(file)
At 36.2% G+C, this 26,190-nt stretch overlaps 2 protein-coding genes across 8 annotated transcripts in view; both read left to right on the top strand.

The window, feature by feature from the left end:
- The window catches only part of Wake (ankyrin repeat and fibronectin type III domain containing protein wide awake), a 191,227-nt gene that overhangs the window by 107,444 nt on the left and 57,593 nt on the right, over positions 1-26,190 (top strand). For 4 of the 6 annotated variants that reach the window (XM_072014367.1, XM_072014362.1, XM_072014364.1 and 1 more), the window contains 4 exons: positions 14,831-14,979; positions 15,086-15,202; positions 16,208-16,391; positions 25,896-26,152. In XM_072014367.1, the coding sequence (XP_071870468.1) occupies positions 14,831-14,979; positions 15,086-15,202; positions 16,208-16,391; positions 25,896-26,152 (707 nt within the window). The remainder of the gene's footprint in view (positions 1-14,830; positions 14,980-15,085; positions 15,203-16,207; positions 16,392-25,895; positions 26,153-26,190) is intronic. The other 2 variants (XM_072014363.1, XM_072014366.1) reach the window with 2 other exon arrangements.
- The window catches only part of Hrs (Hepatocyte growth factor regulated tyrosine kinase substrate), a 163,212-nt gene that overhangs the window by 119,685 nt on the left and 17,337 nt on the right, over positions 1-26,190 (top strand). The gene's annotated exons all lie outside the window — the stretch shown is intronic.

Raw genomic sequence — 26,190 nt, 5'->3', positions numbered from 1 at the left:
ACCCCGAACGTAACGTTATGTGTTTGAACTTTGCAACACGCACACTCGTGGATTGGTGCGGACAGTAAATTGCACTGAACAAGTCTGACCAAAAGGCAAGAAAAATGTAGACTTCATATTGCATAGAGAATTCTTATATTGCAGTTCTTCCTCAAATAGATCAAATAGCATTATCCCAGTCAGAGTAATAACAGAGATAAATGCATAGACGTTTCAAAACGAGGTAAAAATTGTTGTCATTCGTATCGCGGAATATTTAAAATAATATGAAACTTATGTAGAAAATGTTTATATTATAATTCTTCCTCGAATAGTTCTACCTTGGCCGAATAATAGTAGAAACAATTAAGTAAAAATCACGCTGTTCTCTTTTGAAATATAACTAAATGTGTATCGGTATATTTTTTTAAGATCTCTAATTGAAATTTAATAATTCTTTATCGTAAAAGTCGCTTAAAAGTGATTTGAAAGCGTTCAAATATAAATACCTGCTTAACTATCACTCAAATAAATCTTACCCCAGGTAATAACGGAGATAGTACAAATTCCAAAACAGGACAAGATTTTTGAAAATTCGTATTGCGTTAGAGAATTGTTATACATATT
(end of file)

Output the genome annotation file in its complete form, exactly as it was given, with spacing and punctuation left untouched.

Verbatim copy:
At 36.2% G+C, this 26,190-nt stretch overlaps 2 protein-coding genes across 8 annotated transcripts in view; both read left to right on the top strand.

The window, feature by feature from the left end:
- The window catches only part of Wake (ankyrin repeat and fibronectin type III domain containing protein wide awake), a 191,227-nt gene that overhangs the window by 107,444 nt on the left and 57,593 nt on the right, over positions 1-26,190 (top strand). For 4 of the 6 annotated variants that reach the window (XM_072014367.1, XM_072014362.1, XM_072014364.1 and 1 more), the window contains 4 exons: positions 14,831-14,979; positions 15,086-15,202; positions 16,208-16,391; positions 25,896-26,152. In XM_072014367.1, the coding sequence (XP_071870468.1) occupies positions 14,831-14,979; positions 15,086-15,202; positions 16,208-16,391; positions 25,896-26,152 (707 nt within the window). The remainder of the gene's footprint in view (positions 1-14,830; positions 14,980-15,085; positions 15,203-16,207; positions 16,392-25,895; positions 26,153-26,190) is intronic. The other 2 variants (XM_072014363.1, XM_072014366.1) reach the window with 2 other exon arrangements.
- The window catches only part of Hrs (Hepatocyte growth factor regulated tyrosine kinase substrate), a 163,212-nt gene that overhangs the window by 119,685 nt on the left and 17,337 nt on the right, over positions 1-26,190 (top strand). The gene's annotated exons all lie outside the window — the stretch shown is intronic.

Raw genomic sequence — 26,190 nt, 5'->3', positions numbered from 1 at the left:
ACCCCGAACGTAACGTTATGTGTTTGAACTTTGCAACACGCACACTCGTGGATTGGTGCGGACAGTAAATTGCACTGAACAAGTCTGACCAAAAGGCAAGAAAAATGTAGACTTCATATTGCATAGAGAATTCTTATATTGCAGTTCTTCCTCAAATAGATCAAATAGCATTATCCCAGTCAGAGTAATAACAGAGATAAATGCATAGACGTTTCAAAACGAGGTAAAAATTGTTGTCATTCGTATCGCGGAATATTTAAAATAATATGAAACTTATGTAGAAAATGTTTATATTATAATTCTTCCTCGAATAGTTCTACCTTGGCCGAATAATAGTAGAAACAATTAAGTAAAAATCACGCTGTTCTCTTTTGAAATATAACTAAATGTGTATCGGTATATTTTTTTAAGATCTCTAATTGAAATTTAATAATTCTTTATCGTAAAAGTCGCTTAAAAGTGATTTGAAAGCGTTCAAATATAAATACCTGCTTAACTATCACTCAAATAAATCTTACCCCAGGTAATAACGGAGATAGTACAAATTCCAAAACAGGACAAGATTTTTGAAAATTCGTATTGCGTTAGAGAATTGTTATACATATT